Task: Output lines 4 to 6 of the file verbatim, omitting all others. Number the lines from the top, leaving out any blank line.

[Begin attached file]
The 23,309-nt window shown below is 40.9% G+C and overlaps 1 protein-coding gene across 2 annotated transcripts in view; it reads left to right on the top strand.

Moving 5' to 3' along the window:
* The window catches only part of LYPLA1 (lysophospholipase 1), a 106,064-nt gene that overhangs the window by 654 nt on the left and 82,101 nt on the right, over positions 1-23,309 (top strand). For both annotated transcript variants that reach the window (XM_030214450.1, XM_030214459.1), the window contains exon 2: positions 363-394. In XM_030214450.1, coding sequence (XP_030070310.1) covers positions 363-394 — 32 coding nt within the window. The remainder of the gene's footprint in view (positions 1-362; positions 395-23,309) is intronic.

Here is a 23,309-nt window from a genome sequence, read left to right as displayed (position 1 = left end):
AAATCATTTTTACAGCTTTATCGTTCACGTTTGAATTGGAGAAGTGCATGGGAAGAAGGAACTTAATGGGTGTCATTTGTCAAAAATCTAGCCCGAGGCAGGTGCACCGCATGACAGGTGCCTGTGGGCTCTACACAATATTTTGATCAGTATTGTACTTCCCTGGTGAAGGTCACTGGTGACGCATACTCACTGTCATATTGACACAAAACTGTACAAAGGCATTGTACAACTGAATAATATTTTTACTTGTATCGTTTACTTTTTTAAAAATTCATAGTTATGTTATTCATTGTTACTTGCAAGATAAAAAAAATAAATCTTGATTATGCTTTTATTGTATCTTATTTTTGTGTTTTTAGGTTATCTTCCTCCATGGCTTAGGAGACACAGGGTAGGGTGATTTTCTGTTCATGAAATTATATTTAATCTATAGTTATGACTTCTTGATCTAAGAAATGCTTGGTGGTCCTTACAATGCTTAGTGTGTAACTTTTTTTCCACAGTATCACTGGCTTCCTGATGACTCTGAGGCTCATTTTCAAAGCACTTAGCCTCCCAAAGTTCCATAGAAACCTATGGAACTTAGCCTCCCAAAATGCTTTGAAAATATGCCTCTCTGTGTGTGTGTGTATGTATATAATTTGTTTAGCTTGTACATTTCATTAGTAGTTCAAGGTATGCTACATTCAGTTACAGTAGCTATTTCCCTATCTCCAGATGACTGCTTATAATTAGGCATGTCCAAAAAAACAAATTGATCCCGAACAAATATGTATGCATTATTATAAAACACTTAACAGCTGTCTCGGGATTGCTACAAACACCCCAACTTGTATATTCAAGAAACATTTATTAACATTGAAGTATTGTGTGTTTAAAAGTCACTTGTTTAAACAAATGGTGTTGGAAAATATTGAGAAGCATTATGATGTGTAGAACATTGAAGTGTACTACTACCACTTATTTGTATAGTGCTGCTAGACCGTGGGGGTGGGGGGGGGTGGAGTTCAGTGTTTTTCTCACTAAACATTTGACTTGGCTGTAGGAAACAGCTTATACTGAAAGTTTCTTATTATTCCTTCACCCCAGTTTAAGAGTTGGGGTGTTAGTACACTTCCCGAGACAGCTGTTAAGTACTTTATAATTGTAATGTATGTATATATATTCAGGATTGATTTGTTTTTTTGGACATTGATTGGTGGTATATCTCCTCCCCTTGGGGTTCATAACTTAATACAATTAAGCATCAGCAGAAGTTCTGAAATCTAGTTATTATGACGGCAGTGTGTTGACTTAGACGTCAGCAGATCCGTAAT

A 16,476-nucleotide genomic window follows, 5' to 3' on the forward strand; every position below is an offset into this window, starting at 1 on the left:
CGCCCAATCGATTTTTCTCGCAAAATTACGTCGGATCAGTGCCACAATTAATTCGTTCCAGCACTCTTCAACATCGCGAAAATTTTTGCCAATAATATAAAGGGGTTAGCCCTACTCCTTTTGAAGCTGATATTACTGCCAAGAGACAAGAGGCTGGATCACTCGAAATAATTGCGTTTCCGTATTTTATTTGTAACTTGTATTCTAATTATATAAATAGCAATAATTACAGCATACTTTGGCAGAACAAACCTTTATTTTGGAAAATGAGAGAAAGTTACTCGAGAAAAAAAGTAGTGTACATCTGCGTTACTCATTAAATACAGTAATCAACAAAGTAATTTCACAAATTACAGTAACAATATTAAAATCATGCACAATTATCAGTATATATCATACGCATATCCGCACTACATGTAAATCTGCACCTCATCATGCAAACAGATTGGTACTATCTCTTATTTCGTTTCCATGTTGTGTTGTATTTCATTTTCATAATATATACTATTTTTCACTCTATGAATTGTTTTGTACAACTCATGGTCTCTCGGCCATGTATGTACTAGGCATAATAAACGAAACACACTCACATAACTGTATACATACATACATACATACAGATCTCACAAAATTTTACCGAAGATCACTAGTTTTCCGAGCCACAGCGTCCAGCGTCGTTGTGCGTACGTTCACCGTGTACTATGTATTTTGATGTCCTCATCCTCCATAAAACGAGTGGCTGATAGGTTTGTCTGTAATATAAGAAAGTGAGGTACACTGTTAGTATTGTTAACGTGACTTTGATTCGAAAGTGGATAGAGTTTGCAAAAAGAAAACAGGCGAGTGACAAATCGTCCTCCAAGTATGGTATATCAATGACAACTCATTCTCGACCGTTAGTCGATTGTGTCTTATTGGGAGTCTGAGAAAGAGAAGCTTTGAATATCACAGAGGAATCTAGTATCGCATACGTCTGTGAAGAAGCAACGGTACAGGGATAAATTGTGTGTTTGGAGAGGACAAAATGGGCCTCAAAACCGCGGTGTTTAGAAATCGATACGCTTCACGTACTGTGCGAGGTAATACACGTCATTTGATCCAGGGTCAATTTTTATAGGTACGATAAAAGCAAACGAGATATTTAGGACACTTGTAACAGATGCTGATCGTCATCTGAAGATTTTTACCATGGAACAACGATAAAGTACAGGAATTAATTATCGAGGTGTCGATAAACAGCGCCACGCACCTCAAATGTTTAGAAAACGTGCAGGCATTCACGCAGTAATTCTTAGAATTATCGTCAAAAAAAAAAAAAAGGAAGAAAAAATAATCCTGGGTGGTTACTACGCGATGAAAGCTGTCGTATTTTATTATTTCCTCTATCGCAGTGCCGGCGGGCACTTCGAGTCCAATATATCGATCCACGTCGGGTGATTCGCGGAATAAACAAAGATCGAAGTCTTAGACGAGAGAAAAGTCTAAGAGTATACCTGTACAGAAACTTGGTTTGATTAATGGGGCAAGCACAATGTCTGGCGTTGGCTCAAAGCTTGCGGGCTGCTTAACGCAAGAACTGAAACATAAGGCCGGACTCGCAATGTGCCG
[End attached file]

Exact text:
Here is a 23,309-nt window from a genome sequence, read left to right as displayed (position 1 = left end):
AAATCATTTTTACAGCTTTATCGTTCACGTTTGAATTGGAGAAGTGCATGGGAAGAAGGAACTTAATGGGTGTCATTTGTCAAAAATCTAGCCCGAGGCAGGTGCACCGCATGACAGGTGCCTGTGGGCTCTACACAATATTTTGATCAGTATTGTACTTCCCTGGTGAAGGTCACTGGTGACGCATACTCACTGTCATATTGACACAAAACTGTACAAAGGCATTGTACAACTGAATAATATTTTTACTTGTATCGTTTACTTTTTTAAAAATTCATAGTTATGTTATTCATTGTTACTTGCAAGATAAAAAAAATAAATCTTGATTATGCTTTTATTGTATCTTATTTTTGTGTTTTTAGGTTATCTTCCTCCATGGCTTAGGAGACACAGGGTAGGGTGATTTTCTGTTCATGAAATTATATTTAATCTATAGTTATGACTTCTTGATCTAAGAAATGCTTGGTGGTCCTTACAATGCTTAGTGTGTAACTTTTTTTCCACAGTATCACTGGCTTCCTGATGACTCTGAGGCTCATTTTCAAAGCACTTAGCCTCCCAAAGTTCCATAGAAACCTATGGAACTTAGCCTCCCAAAATGCTTTGAAAATATGCCTCTCTGTGTGTGTGTGTATGTATATAATTTGTTTAGCTTGTACATTTCATTAGTAGTTCAAGGTATGCTACATTCAGTTACAGTAGCTATTTCCCTATCTCCAGATGACTGCTTATAATTAGGCATGTCCAAAAAAACAAATTGATCCCGAACAAATATGTATGCATTATTATAAAACACTTAACAGCTGTCTCGGGATTGCTACAAACACCCCAACTTGTATATTCAAGAAACATTTATTAACATTGAAGTATTGTGTGTTTAAAAGTCACTTGTTTAAACAAATGGTGTTGGAAAATATTGAGAAGCATTATGATGTGTAGAACATTGAAGTGTACTACTACCACTTATTTGTATAGTGCTGCTAGACCGTGGGGGTGGGGGGGGGTGGAGTTCAGTGTTTTTCTCACTAAACATTTGACTTGGCTGTAGGAAACAGCTTATACTGAAAGTTTCTTATTATTCCTTCACCCCAGTTTAAGAGTTGGGGTGTTAGTACACTTCCCGAGACAGCTGTTAAGTACTTTATAATTGTAATGTATGTATATATATTCAGGATTGATTTGTTTTTTTGGACATTGATTGGTGGTATATCTCCTCCCCTTGGGGTTCATAACTTAATACAATTAAGCATCAGCAGAAGTTCTGAAATCTAGTTATTATGACGGCAGTGTGTTGACTTAGACGTCAGCAGATCCGTAAT

A 16,476-nucleotide genomic window follows, 5' to 3' on the forward strand; every position below is an offset into this window, starting at 1 on the left: